In nanopore sequencing devices, electrolytic current signals are sensitive to base modifications, such as 5-methylcytosine (5-mC). Here we quantified the strength of this effect for the Oxford Nanopore Technologies MinION sequencer.
The Drosophila genus is a unique group containing a wide range of species that occupy diverse ecosystems. In addition to the most widely studied species, Drosophila melanogaster, many other members in this genus also possess a well-developed set of genetic tools.
Genetic changes causing dramatic brain size expansion in human evolution have remained elusive. Notch signaling is essential for radial glia stem cell proliferation and a determinant of neuronal number in the mammalian cortex.
Malaria is the most significant parasitic disease affecting humans, with 212 million cases and 429,000 deaths in 20151, and resistance to existing drugs endangers the global malaria elimination campaign. Atovaquone (ATO) is a safe and potent antimalarial drug that acts on cytochrome b (cyt.
Prosthetic joint infections are clinically difficult to diagnose and treat. Previously, we demonstrated metagenomic sequencing on an Illumina MiSeq replicates the findings of current gold standard microbiological diagnostic techniques.
Here we describe the sequencing and assembly of the pathogenic fungus Lomentospora prolificans using a combination of short, highly accurate Illumina reads and additional coverage in very long Oxford Nanopore reads.
Eukaryotic genome assembly remains a challenge in part because of the prevalence of complex DNA repeats. This is a particularly acute problem for holocentric nematodes because of the large number of satellite DNA sequences found throughout their genomes.
The Oxford Nanopore MinION sequencing platform offers direct analysis of DNA reads as they are generated, which combined with its low cost, low power and extremely compact size, makes the device attractive for in-field or clinical deployment, e.g. rapid diagnostics.
The haploid Saccharomyces cerevisiae strain CEN.PK113-7D is a popular model system for metabolic engineering and systems biology research. Current genome assemblies are based on short-read sequencing data scaffolded based on homology to strain S288C.
The human genome reference sequence remains incomplete due to the challenge of assembling long tracts of near-identical tandem repeats, or satellite DNAs, that are highly enriched in centromeric regions.
The human leukocyte antigen (HLA) system is a gene family that encodes the human major histocompatibility complex (MHC). HLA-B is the most polymorphic gene in the MHC class I region, comprised of 4,765 HLA-B alleles (IPD-IMGT/HLA Database Release 3.28).
We report a third-generation sequencing assay on nanopore technology (MinION) for detecting BCR-ABL1 KD mutations and compare the results to a Sanger sequencing(SS)-based test in 24 Philadelphia-positive (Ph +) leukemia cases.
Long-read sequencing technologies such as Pacific Biosciences and Oxford Nanopore MinION are capable of producing long sequencing reads with average fragment lengths of over 10,000 base-pairs and maximum lengths reaching 100,000 base- pairs.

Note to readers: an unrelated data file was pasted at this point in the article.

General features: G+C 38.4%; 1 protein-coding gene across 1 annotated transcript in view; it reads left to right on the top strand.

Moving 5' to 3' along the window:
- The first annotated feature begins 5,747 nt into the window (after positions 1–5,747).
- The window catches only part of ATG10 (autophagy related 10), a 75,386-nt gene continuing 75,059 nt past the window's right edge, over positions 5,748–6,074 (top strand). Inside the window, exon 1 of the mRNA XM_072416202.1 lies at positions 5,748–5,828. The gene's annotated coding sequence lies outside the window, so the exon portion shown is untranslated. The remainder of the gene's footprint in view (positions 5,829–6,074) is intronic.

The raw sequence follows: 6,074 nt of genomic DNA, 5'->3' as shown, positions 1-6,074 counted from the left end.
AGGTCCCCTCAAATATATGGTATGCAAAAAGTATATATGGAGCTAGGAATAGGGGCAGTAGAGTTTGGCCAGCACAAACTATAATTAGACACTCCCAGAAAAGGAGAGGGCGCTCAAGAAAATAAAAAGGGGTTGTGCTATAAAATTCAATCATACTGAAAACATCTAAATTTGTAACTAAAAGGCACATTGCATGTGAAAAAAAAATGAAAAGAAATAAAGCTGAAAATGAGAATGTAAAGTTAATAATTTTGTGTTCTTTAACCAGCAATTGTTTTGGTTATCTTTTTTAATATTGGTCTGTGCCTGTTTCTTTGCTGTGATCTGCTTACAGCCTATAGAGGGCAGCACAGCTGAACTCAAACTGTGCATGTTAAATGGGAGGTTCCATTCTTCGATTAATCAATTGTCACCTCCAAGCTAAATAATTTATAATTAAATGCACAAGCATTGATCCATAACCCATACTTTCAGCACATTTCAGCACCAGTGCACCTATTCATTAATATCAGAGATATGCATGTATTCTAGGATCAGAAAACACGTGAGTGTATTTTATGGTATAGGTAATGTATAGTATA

Subtelomeric macrosatellite repeats are difficult to sequence using conventional sequencing methods owing to the high similarity among repeat units and high GC content. Sequencing these repetitive regions is challenging, even with recent improvements in sequencing technologies.
Molecular classification of cancer has entered clinical routine to inform diagnosis, prognosis, and treatment decisions. At the same time, new tumor entities have been identified that cannot be defined histologically.
Genetic variation in natural populations represents the raw material for phenotypic diversity. Species-wide characterization of genetic variants is crucial to have a deeper insight into the genotype-phenotype relationship.
Background: The miniaturised and portable DNA sequencer MinIONTM has demonstrated great potential in different analyses such as genome-wide sequencing, pathogen outbreak detection and surveillance, human genome variability, and microbial diversity
If a farmer wants to understand the health and fertility of their soil, they could send a sample to a lab for chemical analysis. This produces useful data, including levels of: 1) nitrogen, 2) phosphorus, 3) potassium and 4) pH.
This study aimed to assess the feasibility of using the Oxford Nanopore Technologies (ONT) MinION long-read sequencer in reconstructing fully closed plasmid sequences from eight Enterobacteriaceae isolates of six different species with plasmid populations of varying complexity.
While many evolutionary questions can be answered by short read re-sequencing, presence/absence polymorphisms of genes and/or transposons have been largely ignored in large-scale intraspecific evolutionary studies.
The ribosome small subunit is expressed in all living cells. It performs numerous essential functions during translation, including formation of the initiation complex and proofreading of base-pairs between mRNA codons and tRNA anticodons.
The ability to sequence DNA outside of the laboratory setting has enabled novel research questions to be addressed in the field in diverse areas, ranging from environmental microbiology to viral epidemics.
Variations in the genetic code, from single point mutations to large structural or copy number alterations, influence susceptibility, onset, and progression of genetic diseases and tumor transformation.
We developed a portable system for metagenomic analyses consisting of nanopore technology-based sequencer, MinION, and laptop computers, and assessed its potential ability to determine bacterial compositions rapidly.
Nippostrongylus brasiliensis, a nematode parasite of rodents, has a parasitic life cycle that is an extremely useful model for the study of human hookworm infection, particularly in regards to the induced immune response.